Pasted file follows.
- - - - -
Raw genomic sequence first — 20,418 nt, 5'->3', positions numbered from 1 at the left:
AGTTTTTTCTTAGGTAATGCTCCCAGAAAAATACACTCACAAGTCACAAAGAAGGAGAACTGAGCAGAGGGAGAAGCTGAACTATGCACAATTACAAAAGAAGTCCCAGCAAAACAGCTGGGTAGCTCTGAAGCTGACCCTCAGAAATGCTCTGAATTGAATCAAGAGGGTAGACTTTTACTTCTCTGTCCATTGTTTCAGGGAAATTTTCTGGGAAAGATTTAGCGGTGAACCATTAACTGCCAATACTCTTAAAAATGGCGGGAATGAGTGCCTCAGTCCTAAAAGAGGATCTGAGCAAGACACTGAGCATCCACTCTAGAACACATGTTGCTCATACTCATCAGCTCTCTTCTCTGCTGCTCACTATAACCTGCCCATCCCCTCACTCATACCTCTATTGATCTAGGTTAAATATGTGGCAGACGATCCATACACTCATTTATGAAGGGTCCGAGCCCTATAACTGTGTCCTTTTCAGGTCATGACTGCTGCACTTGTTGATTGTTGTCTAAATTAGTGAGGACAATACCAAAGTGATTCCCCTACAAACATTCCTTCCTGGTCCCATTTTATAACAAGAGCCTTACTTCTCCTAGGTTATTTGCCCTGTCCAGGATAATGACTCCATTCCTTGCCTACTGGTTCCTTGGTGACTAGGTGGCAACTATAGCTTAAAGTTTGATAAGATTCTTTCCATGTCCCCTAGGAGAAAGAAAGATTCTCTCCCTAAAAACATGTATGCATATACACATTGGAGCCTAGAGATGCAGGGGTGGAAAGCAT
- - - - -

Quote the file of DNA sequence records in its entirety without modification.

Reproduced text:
Raw genomic sequence first — 20,418 nt, 5'->3', positions numbered from 1 at the left:
AGTTTTTTCTTAGGTAATGCTCCCAGAAAAATACACTCACAAGTCACAAAGAAGGAGAACTGAGCAGAGGGAGAAGCTGAACTATGCACAATTACAAAAGAAGTCCCAGCAAAACAGCTGGGTAGCTCTGAAGCTGACCCTCAGAAATGCTCTGAATTGAATCAAGAGGGTAGACTTTTACTTCTCTGTCCATTGTTTCAGGGAAATTTTCTGGGAAAGATTTAGCGGTGAACCATTAACTGCCAATACTCTTAAAAATGGCGGGAATGAGTGCCTCAGTCCTAAAAGAGGATCTGAGCAAGACACTGAGCATCCACTCTAGAACACATGTTGCTCATACTCATCAGCTCTCTTCTCTGCTGCTCACTATAACCTGCCCATCCCCTCACTCATACCTCTATTGATCTAGGTTAAATATGTGGCAGACGATCCATACACTCATTTATGAAGGGTCCGAGCCCTATAACTGTGTCCTTTTCAGGTCATGACTGCTGCACTTGTTGATTGTTGTCTAAATTAGTGAGGACAATACCAAAGTGATTCCCCTACAAACATTCCTTCCTGGTCCCATTTTATAACAAGAGCCTTACTTCTCCTAGGTTATTTGCCCTGTCCAGGATAATGACTCCATTCCTTGCCTACTGGTTCCTTGGTGACTAGGTGGCAACTATAGCTTAAAGTTTGATAAGATTCTTTCCATGTCCCCTAGGAGAAAGAAAGATTCTCTCCCTAAAAACATGTATGCATATACACATTGGAGCCTAGAGATGCAGGGGTGGAAAGCAT